A Spokane nursing home that has faced previous sanctions for unsafe conditions has been ordered to stop accepting new residents after the death of a resident last month.
State officials say staff at Franklin Hills Health and Rehabilitation Center provided poor care for Robert Coon, 63, who died after staff failed to provide him the level of fluids his physician recommended.
Coon was ill for several days before staff called 911. He was rushed to a hospital, where he died four hours later.
His June 5 death came less than two weeks after a complaint was filed in U.S. District Court alleging an 88-year-old Franklin Hills resident died in 2007 because of neglect by staff.
It also came in the midst of the facility’s annual inspection by the state Department of Social and Health Services. State surveyors noted strong odors of feces and urine throughout the facilities, as well as several problems with resident care, medication distribution, and family and doctor notification.
But it was Coon’s death that brought the most serious sanctions. State inspectors imposed a $3,000 fine and banned Franklin Hills from accepting new residents beginning June 17 as officials investigated how staff let Coon become so ill before seeking outside medical attention.
State records of previous investigations show Franklin Hills has a pattern of neglectful practices in the past year, including complaints about improper patient care and staff interaction.
In Coon’s case, staff failed to thoroughly assess and document his change of condition, and they failed to notify his family and physician of changes as required, state inspectors found.
But what the inspectors think killed Coon was the failure of Franklin Hills staff to monitor and document his fluids. Records show he received less than half the daily recommended amount.
Franklin Hills, located at 6021 N. Lidgerwood St., also was temporarily prohibited from accepting patients in 2006 because of ongoing problems.
No other facility in the Spokane area currently is barred from accepting residents.
Barring new residents at a facility is “a pretty strong action that we take when we feel there’s an issue that we need to have corrected,” said Shirlee Steiner, regional administrator for DSHS Residential Care Services in Region 1, which serves 11 Eastern Washington counties.
A nurse is visiting the facility at least once a week “to make sure residents are still safe and healthy,” Steiner said.
Administrators said this week that the facility should be back in compliance by Tuesday; surveyors will visit shortly after, Steiner said.
“At this point I can’t gauge whether or not they’ve improved. The real gauge will be when we go back in,” Steiner said.
She added, “They’re working on it. They’re not ignoring the issues.”
Franklin Hills Administrator Trent Cunningham declined to answer questions but released a statement saying the nursing home is cooperating with the investigation and recently submitted a corrective plan.
Staff members are being retrained on protocols and “an aggressive monitoring process” is in place to verify the staff follows procedures, Cunningham said in the statement.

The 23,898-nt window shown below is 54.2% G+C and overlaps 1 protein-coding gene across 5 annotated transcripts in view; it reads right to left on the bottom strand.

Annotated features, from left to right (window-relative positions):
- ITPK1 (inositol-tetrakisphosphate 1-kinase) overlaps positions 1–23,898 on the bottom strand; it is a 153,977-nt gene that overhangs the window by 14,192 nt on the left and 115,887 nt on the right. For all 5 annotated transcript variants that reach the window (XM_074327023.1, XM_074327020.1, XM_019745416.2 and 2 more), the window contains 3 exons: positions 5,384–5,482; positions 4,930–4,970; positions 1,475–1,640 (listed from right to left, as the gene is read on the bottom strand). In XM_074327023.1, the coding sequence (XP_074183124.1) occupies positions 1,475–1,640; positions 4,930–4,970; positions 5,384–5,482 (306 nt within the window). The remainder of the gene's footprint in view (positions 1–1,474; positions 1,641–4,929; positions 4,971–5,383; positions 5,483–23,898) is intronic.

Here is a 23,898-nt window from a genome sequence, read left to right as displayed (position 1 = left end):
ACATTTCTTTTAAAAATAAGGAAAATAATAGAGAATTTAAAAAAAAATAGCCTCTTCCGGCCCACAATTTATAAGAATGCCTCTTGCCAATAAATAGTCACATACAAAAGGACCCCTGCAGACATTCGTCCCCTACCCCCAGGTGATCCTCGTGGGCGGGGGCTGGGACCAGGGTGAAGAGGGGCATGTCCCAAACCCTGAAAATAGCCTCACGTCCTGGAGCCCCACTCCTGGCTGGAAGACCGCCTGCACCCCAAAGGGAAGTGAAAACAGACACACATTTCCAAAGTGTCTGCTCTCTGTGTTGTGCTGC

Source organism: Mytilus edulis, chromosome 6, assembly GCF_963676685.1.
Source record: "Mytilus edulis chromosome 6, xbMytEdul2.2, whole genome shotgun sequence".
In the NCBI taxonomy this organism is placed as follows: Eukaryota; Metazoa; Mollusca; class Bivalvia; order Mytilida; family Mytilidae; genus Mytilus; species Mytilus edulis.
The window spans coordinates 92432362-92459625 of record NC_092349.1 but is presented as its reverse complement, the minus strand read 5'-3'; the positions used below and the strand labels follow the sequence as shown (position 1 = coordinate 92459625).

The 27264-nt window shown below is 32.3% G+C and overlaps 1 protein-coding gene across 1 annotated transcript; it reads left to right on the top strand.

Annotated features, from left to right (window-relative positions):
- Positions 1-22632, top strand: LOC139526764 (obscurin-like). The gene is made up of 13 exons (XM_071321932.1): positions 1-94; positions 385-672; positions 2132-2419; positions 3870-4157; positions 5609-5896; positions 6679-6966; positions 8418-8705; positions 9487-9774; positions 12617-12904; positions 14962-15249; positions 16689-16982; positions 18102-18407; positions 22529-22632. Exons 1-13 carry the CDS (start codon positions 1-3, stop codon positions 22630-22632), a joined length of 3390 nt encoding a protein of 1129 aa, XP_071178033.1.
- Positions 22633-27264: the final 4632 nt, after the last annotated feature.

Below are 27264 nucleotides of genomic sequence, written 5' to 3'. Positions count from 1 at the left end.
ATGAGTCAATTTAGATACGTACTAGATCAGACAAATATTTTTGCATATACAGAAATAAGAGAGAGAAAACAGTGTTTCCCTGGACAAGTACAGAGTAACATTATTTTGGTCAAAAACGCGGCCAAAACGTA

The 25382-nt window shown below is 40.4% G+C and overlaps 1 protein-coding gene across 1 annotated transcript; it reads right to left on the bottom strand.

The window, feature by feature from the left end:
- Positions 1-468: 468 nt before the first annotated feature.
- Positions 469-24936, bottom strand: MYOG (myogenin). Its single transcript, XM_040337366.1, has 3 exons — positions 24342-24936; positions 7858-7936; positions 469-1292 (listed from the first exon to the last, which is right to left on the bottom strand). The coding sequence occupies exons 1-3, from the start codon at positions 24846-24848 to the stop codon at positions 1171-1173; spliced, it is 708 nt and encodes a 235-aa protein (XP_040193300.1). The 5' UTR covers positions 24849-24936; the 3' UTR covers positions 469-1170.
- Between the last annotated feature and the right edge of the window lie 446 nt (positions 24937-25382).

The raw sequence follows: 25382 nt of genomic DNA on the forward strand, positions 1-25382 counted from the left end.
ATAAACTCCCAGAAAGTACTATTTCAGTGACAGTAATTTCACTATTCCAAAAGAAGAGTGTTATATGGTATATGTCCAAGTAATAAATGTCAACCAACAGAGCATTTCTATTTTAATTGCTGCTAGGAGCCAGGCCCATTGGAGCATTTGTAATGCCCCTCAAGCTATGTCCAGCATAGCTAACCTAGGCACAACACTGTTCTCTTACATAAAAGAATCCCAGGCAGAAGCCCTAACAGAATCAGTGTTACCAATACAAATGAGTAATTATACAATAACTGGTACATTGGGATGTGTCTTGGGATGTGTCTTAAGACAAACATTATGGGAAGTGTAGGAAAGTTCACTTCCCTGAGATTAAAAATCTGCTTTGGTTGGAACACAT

“We incorporated the surveyor’s comments, as well as any comments by family members into our quality assurance program,” he said.
The facility has received eight citations in the past year, including one for failing to report changes in a resident’s condition in March.
Coon, who was diagnosed with mental illness and diabetes, became ill June 3, according to state records. When he showed signs of dehydration the next day, staff contacted his physician and received orders for administering fluid. Still, they didn’t notify the man’s family, who didn’t learn of his health problems until after staff called 911 on June 5.
State inspectors say Franklin Hills staff had failed to document Coon’s condition to ensure he was monitored during all work shifts.
“As a result, a period of almost 17 hours elapsed without any documented resident assessment,” according to a state report.
Coon was hospitalized with septic shock, pneumonia, kidney failure and respiratory failure before he died.
A federal wrongful-death lawsuit filed on behalf of the family of Ulysee A. Huguenin, of Chewelah, Wash., alleges Franklin Hills staff failed to properly care for Huguenin, leading to severe ulcers, dehydration and other complications that resulted in the 88-year-old’s death on Sept. 26, 2007.
A similar lawsuit filed against another facility owned by Franklin Hills’ parent company, the Gardens on University, 414 S. University Road in Spokane Valley, was dismissed. Both Franklin Hills and the Gardens are owned by Extendicare Health Services Inc., of Milwaukee. Extendicare also operates Cherrywood Place, 100 E. Dalke Ave.
Neither the Gardens nor Cherrywood Place are facing sanctions, though the Gardens has received six citations in the last year out of 47 complaints about the facility. Cherrywood was the target of two complaints, neither of which resulted in a citation.
Plans for a new facility on the South Hill have not proceeded. An Extendicare spokesperson did not return a phone call seeking comment on the plans.